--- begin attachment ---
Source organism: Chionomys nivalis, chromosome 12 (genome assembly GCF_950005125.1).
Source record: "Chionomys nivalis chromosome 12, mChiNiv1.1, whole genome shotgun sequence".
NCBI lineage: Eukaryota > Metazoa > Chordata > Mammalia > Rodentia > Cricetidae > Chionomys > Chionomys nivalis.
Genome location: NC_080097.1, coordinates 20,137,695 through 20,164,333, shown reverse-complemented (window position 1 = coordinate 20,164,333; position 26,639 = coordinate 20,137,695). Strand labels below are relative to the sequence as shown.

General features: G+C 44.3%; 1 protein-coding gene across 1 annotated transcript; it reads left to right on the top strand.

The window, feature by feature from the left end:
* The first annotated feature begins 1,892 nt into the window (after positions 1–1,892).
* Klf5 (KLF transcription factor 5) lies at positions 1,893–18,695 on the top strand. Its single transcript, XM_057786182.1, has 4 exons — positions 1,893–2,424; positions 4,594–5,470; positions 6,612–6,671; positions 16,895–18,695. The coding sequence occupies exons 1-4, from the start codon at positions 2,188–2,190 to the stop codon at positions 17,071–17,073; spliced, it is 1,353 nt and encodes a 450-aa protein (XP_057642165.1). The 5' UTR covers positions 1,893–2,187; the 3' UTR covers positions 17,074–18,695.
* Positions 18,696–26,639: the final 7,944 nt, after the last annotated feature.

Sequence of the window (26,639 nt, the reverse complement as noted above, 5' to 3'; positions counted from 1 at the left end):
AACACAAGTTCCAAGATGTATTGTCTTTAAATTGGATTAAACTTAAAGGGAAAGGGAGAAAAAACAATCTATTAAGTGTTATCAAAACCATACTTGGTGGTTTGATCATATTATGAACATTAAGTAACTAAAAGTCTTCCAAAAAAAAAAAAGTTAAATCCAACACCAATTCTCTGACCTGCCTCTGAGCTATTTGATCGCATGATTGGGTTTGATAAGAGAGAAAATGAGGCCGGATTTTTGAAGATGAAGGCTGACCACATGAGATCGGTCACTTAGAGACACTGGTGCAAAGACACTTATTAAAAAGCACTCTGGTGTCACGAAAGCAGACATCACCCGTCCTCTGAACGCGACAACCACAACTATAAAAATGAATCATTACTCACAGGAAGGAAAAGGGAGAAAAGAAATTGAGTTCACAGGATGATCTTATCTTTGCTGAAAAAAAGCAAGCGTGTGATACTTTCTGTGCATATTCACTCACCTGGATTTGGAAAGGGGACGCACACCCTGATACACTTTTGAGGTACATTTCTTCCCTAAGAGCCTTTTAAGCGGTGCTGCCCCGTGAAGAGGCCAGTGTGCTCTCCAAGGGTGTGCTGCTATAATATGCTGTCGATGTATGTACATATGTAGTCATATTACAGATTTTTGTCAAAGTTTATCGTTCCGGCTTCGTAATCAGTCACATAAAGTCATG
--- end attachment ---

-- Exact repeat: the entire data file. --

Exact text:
Source organism: Chionomys nivalis, chromosome 12 (genome assembly GCF_950005125.1).
Source record: "Chionomys nivalis chromosome 12, mChiNiv1.1, whole genome shotgun sequence".
NCBI lineage: Eukaryota > Metazoa > Chordata > Mammalia > Rodentia > Cricetidae > Chionomys > Chionomys nivalis.
Genome location: NC_080097.1, coordinates 20,137,695 through 20,164,333, shown reverse-complemented (window position 1 = coordinate 20,164,333; position 26,639 = coordinate 20,137,695). Strand labels below are relative to the sequence as shown.

General features: G+C 44.3%; 1 protein-coding gene across 1 annotated transcript; it reads left to right on the top strand.

The window, feature by feature from the left end:
* The first annotated feature begins 1,892 nt into the window (after positions 1–1,892).
* Klf5 (KLF transcription factor 5) lies at positions 1,893–18,695 on the top strand. Its single transcript, XM_057786182.1, has 4 exons — positions 1,893–2,424; positions 4,594–5,470; positions 6,612–6,671; positions 16,895–18,695. The coding sequence occupies exons 1-4, from the start codon at positions 2,188–2,190 to the stop codon at positions 17,071–17,073; spliced, it is 1,353 nt and encodes a 450-aa protein (XP_057642165.1). The 5' UTR covers positions 1,893–2,187; the 3' UTR covers positions 17,074–18,695.
* Positions 18,696–26,639: the final 7,944 nt, after the last annotated feature.

Sequence of the window (26,639 nt, the reverse complement as noted above, 5' to 3'; positions counted from 1 at the left end):
AACACAAGTTCCAAGATGTATTGTCTTTAAATTGGATTAAACTTAAAGGGAAAGGGAGAAAAAACAATCTATTAAGTGTTATCAAAACCATACTTGGTGGTTTGATCATATTATGAACATTAAGTAACTAAAAGTCTTCCAAAAAAAAAAAAGTTAAATCCAACACCAATTCTCTGACCTGCCTCTGAGCTATTTGATCGCATGATTGGGTTTGATAAGAGAGAAAATGAGGCCGGATTTTTGAAGATGAAGGCTGACCACATGAGATCGGTCACTTAGAGACACTGGTGCAAAGACACTTATTAAAAAGCACTCTGGTGTCACGAAAGCAGACATCACCCGTCCTCTGAACGCGACAACCACAACTATAAAAATGAATCATTACTCACAGGAAGGAAAAGGGAGAAAAGAAATTGAGTTCACAGGATGATCTTATCTTTGCTGAAAAAAAGCAAGCGTGTGATACTTTCTGTGCATATTCACTCACCTGGATTTGGAAAGGGGACGCACACCCTGATACACTTTTGAGGTACATTTCTTCCCTAAGAGCCTTTTAAGCGGTGCTGCCCCGTGAAGAGGCCAGTGTGCTCTCCAAGGGTGTGCTGCTATAATATGCTGTCGATGTATGTACATATGTAGTCATATTACAGATTTTTGTCAAAGTTTATCGTTCCGGCTTCGTAATCAGTCACATAAAGTCATG